Last weekend, I visited Filoli, a Northern Californian turn-of-last-century estate. Well-known, much-visited, somehow I’d never made the trip. A reader of this blog was living temporarily on the Peninsula. We’d chatted about local things to do, and before she left she was kind enough to suggest, “How about Filoli, together?”
It’s pronounced Figh-Low-Lee, by the way, after the first words in original owner William Bowers Bourn’s motto, “Fight, Love, Live.” Built in 1917, sited on 654 acres, now part of a land trust, it’s a wonderful, wonderful place. We started in the kitchen. Resurfacing my love for glass-fronted cabinets.
To say nothing of crystal sconces, in the hallway. Are they ever a bad idea?
You can see more of the interiors here. But the ballroom sent me into a fugue state of sorts.
I stood looking at the murals, the gilt, and the parquet floors, for a few minutes, seeing but not seeing. Then I turned and exclaimed to my companion, “Ah, I used to have recurrent dreams!”
Why? The photo below is where my father lived, decades ago, in the summertime. Called Wendover, the house was built in 1905 by my great grandfather, Walter P. Bliss, for his wife Katharine Bliss née Baldwin. Katharine, who went by B. in the High WASP nickname tradition, remained there after Walter died. One of her daughters, Sibyll Carnochan née Bliss, eventually returned to live at Wendover as well, along with her husband, Gouverneur Morris Carnochan, and my father.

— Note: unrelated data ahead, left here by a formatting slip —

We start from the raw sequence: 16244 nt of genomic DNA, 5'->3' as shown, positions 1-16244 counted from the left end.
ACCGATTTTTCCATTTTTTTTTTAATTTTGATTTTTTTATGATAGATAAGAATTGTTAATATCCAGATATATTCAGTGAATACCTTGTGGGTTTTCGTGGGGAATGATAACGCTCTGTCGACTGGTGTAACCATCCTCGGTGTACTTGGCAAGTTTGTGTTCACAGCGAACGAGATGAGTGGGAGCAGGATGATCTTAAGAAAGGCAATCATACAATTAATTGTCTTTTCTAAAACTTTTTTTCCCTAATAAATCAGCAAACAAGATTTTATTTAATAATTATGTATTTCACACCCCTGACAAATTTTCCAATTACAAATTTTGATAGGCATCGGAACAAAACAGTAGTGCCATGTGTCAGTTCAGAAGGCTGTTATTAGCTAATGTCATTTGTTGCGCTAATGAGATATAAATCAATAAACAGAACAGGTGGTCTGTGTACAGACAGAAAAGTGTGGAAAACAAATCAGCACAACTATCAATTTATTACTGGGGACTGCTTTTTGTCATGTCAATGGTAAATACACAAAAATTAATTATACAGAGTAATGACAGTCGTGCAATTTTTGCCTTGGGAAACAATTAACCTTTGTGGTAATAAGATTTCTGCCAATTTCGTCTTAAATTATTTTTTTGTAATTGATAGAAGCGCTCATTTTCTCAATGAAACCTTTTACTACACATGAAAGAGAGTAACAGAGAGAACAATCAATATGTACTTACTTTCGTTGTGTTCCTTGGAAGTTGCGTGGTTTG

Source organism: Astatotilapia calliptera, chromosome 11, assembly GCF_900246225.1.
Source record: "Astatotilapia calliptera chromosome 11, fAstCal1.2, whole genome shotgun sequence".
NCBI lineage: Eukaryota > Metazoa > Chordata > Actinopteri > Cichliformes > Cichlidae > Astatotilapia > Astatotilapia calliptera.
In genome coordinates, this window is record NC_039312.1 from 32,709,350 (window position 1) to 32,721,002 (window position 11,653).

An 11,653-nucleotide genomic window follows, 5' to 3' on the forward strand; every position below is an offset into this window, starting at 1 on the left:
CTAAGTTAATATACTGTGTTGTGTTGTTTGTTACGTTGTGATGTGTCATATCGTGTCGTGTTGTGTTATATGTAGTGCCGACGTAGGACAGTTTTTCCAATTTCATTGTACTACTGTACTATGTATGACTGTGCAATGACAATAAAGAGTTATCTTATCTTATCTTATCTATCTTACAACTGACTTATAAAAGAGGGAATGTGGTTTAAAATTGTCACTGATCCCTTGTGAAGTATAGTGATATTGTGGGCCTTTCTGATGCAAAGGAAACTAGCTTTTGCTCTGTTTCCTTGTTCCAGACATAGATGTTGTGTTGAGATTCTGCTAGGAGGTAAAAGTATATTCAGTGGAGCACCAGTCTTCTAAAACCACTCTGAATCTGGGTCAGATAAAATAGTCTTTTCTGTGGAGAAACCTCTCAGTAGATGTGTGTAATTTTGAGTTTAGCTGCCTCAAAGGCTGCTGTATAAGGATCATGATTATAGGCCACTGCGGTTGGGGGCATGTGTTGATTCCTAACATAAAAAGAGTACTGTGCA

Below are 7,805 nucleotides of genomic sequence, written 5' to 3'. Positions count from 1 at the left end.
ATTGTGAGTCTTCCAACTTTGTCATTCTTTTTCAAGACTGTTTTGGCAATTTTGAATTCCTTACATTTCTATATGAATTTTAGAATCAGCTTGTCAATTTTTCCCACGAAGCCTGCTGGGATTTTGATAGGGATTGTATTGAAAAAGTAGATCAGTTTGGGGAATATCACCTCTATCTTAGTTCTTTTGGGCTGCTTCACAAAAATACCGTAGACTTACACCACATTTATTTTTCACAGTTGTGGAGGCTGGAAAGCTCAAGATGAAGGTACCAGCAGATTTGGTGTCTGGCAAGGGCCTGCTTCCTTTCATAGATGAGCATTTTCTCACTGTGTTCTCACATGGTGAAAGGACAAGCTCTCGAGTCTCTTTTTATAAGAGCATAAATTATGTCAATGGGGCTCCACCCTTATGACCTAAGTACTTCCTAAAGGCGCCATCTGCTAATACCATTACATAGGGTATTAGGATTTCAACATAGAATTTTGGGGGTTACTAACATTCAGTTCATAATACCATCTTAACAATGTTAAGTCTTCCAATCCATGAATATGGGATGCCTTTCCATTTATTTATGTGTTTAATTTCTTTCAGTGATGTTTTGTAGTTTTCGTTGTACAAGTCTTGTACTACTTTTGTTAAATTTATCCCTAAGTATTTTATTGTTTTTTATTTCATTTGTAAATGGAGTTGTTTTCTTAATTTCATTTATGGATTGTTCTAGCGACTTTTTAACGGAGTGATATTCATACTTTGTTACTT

It was a big place.
I told my tolerant companion that several years back I had a series of dreams in which I was walking through a mansion. Up three flights of a long mahogany staircase, to a ballroom. High-ceilinged, gilt, parquet-floored, gorgeous. But the first few steps are dangerous. The room starts to shake. The visitor turns in a circle, trying to see everything before the collapse, no use, the house is falling down.
Whether I actually ever saw a ballroom at Wendover is unclear. My father says that one existed, but was unused even during his years, except to host another Bliss daughter’s wedding. I was 9 or 10 when the estate was sold. But, as my companion pointed out, I live in earthquake country, I dream of past family holdings, well, things don’t get much more explicit.
My father wrote a memoir, here, with a far more coherent, real-life narrative. I only dreamed it.
Let’s return to Filoli. The house integrates beautifully into its surroundings. From side entries,
to wrought iron gates, farther afield. Serious geometry, recreational curves.
The courtyard flower beds extend the theme of lavish restraint.
Up close, Filoli’s gardens are lush, colorful, profuse. From the containers,
to the beds,
to the ponds. A pansy fell onto a lilypad, evidently.
My favorite part of Filoli’s gardens is the long views.
I do remember Wendover’s pool, and the lawn. We must gone to swim, one day in my childhood. These clouds hovered over Filoli.
The vista. Not the place itself, but what you can see from there. Which is sort of how I feel about wealth, or aspire to feel. Were I to rename this blog, I’d call it Sightlines.
If you come to Silicon Valley, or San Francisco, or even the California coast, do visit. There’s a cafe where you can eat lunch or have cake, and the live peacock may display its tail. We’ll leave the resonant imagery at that.
Credit for image at top to David McSpadden, on Flickr. Do we find the affiliate link to my father’s book ironic, or fitting? George P. Bliss, the founder of the Bliss fortune, made his first money in dry goods, after all.
Correction: It was Sibyll Bliss Carnochan who was sometimes called B. In the ways of High WASPs, even we get mixed up.